An Earthquake in Trans Medicine: Are We Paying Attention?

Britain’s National Health Service closed a controversial clinic that provided gender-affirming care and puberty blockers to thousands of children, but it's not yet clear whether the news could upend similar practices in the U.S.

The Tavistock Centre is seen on July 29 in London. The clinic is set to close after an independent review criticized its services.
The Tavistock Centre is seen on July 29 in London. The clinic is set to close after an independent review criticized its services. (photo: Guy Smallman / Getty Images)

Britain’s National Health System announced the closure of the Tavistock Gender Identity Development Service last week. The shakeup could have seismic consequences for similar practices in the U.S., where activists have promoted “gender-affirming” care for children who suffer from gender dysphoria — a condition in which the patient feels psychological distress from an incongruence between their bodily sex and their inner feelings of being male or female. Gender-affirming protocols encourage patients to align their pronouns, names and outward physical traits with their inner feelings. Puberty blockers are said to “pause” normal physical changes as a first step toward the ultimate goal of presenting as the opposite sex.

The shuttering of the London-based clinic marks a “victory” for “those who say self-proclaimed gender identity should not trump biological sex,” stated The Economist after the decision was announced. “The tide in Britain appears to be turning against groups who espouse the belief that gender identity trumps all else, and towards maintaining support for sex-based rights and evidence-based medicine.”

The closely-watched move followed the release of a damning report by Dr. Hilary Cass, a former president of the Royal College of Paediatrics and Child Health, who was commissioned to investigate claims and questions raised by the clinic’s gender-affirming practices, including the provision of puberty blockers for children as young as 10. Whistleblowers alleged that the clinic was under pressure from transgender activists to jump-start the transition process, while failing to give sufficient weight to patients’ mental-health history.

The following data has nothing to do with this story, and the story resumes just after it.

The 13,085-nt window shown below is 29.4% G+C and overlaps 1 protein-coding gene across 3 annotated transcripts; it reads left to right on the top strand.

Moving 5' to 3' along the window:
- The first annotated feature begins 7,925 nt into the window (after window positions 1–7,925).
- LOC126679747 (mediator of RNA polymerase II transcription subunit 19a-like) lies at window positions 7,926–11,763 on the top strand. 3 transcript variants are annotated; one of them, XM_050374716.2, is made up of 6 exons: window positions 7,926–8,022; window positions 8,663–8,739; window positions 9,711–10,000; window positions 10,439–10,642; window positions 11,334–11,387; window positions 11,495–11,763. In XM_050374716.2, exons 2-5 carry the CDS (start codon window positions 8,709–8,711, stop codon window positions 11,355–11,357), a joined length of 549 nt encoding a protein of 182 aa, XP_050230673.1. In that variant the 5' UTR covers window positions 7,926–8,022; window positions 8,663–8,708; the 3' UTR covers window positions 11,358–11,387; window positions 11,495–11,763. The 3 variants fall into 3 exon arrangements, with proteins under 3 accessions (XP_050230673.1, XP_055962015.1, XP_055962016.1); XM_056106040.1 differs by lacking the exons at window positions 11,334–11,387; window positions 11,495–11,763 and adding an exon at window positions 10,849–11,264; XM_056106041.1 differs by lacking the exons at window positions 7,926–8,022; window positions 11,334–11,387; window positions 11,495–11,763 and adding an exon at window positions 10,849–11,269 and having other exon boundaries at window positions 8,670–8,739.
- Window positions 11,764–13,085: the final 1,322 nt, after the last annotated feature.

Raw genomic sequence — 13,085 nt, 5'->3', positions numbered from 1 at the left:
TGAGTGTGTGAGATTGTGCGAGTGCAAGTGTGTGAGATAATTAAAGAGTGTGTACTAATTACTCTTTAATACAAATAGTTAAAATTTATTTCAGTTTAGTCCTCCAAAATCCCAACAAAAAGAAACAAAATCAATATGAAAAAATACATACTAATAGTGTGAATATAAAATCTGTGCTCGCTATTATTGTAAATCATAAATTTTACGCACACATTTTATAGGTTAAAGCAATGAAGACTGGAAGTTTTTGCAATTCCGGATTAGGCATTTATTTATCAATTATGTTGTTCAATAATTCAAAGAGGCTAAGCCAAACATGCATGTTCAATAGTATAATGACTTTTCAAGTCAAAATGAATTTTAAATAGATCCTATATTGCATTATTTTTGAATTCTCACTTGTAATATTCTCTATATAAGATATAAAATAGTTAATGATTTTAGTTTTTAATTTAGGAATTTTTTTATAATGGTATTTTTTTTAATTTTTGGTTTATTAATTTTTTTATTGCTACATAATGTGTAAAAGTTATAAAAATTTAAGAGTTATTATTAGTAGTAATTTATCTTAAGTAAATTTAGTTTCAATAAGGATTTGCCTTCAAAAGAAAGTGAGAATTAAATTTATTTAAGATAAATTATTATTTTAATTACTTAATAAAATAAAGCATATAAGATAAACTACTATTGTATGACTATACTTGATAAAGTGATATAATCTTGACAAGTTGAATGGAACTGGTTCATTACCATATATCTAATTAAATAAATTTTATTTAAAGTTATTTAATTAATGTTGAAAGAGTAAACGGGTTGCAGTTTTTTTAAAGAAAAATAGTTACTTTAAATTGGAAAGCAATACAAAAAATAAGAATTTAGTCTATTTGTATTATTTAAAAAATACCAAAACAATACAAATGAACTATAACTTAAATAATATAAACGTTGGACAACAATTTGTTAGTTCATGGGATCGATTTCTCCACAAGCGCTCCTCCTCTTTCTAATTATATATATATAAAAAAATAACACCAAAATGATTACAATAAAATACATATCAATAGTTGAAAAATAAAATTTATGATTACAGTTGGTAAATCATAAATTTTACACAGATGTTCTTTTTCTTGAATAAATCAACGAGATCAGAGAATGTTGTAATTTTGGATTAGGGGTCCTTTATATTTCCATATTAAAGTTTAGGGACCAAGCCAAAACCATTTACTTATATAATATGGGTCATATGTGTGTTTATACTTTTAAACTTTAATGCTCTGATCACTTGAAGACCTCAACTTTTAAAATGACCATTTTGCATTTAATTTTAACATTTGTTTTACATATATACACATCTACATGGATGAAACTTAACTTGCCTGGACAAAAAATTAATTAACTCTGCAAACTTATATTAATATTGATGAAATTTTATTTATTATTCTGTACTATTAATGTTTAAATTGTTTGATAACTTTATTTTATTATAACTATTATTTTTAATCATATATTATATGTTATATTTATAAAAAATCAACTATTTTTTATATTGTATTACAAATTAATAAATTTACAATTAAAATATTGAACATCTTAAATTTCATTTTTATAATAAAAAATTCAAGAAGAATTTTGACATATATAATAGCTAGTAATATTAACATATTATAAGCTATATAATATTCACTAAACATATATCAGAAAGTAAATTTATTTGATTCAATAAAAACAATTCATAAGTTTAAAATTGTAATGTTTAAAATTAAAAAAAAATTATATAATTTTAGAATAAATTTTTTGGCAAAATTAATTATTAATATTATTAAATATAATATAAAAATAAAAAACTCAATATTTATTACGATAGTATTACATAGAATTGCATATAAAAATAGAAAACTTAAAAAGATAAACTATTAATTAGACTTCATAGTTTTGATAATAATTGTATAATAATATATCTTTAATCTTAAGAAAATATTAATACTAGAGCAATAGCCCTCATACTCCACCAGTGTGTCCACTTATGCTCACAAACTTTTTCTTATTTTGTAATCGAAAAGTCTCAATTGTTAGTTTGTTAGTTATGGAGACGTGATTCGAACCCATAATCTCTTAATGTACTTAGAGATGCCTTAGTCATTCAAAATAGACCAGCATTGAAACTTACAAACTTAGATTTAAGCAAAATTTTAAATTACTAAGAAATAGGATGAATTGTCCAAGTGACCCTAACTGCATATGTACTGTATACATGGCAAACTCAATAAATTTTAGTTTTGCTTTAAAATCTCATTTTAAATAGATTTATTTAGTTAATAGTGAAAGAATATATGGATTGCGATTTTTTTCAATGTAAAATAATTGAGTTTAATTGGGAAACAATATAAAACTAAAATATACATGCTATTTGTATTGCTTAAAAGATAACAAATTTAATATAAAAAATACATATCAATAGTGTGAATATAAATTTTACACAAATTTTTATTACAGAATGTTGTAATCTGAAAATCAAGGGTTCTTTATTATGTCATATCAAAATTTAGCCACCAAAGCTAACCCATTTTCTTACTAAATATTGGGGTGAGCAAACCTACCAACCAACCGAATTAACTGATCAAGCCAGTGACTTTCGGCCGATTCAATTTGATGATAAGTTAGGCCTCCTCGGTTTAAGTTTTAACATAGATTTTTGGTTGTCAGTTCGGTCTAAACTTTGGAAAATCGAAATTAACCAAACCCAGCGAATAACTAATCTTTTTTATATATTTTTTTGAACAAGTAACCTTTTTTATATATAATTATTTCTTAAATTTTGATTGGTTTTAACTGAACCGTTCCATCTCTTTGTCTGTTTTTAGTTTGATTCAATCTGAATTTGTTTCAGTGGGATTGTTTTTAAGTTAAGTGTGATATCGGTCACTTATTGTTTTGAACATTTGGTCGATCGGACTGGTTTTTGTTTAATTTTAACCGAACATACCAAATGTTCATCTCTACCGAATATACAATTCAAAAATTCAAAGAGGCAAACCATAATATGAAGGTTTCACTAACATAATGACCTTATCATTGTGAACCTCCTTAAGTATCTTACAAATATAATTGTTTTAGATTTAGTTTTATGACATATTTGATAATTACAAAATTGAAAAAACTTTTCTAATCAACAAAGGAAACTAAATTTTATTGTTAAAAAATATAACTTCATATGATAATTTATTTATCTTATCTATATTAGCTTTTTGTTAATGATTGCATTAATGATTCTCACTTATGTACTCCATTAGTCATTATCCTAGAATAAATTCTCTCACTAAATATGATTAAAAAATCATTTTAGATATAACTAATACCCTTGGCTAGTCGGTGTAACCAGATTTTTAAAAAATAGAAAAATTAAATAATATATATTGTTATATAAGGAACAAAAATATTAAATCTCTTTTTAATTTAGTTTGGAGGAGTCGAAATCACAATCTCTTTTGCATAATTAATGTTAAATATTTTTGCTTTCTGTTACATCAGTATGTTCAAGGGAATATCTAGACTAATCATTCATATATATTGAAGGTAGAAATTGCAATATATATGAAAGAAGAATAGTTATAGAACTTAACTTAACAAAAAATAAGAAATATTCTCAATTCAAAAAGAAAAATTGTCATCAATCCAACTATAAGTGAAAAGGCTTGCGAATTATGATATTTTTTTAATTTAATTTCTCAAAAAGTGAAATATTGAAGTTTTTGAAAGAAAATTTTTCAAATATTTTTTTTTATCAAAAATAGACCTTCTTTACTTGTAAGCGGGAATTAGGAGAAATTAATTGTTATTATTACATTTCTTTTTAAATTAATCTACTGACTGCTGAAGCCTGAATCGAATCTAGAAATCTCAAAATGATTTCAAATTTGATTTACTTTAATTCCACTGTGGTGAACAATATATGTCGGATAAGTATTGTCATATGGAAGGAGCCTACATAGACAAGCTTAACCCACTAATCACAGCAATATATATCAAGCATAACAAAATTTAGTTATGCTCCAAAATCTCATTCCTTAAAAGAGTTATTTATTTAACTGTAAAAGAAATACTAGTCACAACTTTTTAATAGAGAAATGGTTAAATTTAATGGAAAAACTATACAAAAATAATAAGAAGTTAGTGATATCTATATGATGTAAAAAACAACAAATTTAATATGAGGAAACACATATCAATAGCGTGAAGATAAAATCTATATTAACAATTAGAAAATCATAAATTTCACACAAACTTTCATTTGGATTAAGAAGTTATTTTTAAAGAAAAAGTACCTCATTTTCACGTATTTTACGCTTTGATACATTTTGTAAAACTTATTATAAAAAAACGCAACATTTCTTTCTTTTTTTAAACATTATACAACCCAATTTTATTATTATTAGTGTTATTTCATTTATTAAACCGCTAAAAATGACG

The decision to close the clinic will shift “gender care” for youth to regional children’s hospitals, where a more “holistic” approach has been recommended, and those who receive puberty blockers will be part of a formal clinical trial that will follow their progress into adulthood.

In her report, Dr. Cass noted that the impact of puberty blockers on children had not been studied with sufficient scientific rigor. Did the medication “pause” puberty or serve as “an initial part of a transition pathway?” she asked. Was brain development “temporarily or permanently disrupted by puberty-blockers?” U.S. physicians worried about these practices have raised similar questions, even as professional medical groups have signed off on the practice.

Dr. Paul Hruz, a U.S. academic pediatrician endocrinologist and a physician-scientist, told the Register that the European medical community had more experience with evolving treatment models for gender dysphoria, and so the forced closure of the Tavistock clinic should be a wake-up call for American physicians who work in this field.

“Treating physicians in the U.S. need to pay attention to what is going on in Europe,” said Dr. Hruz, “But rather than doing so, the activists are doubling down and making claims that the affirmative approach is being established as the most effective approach.”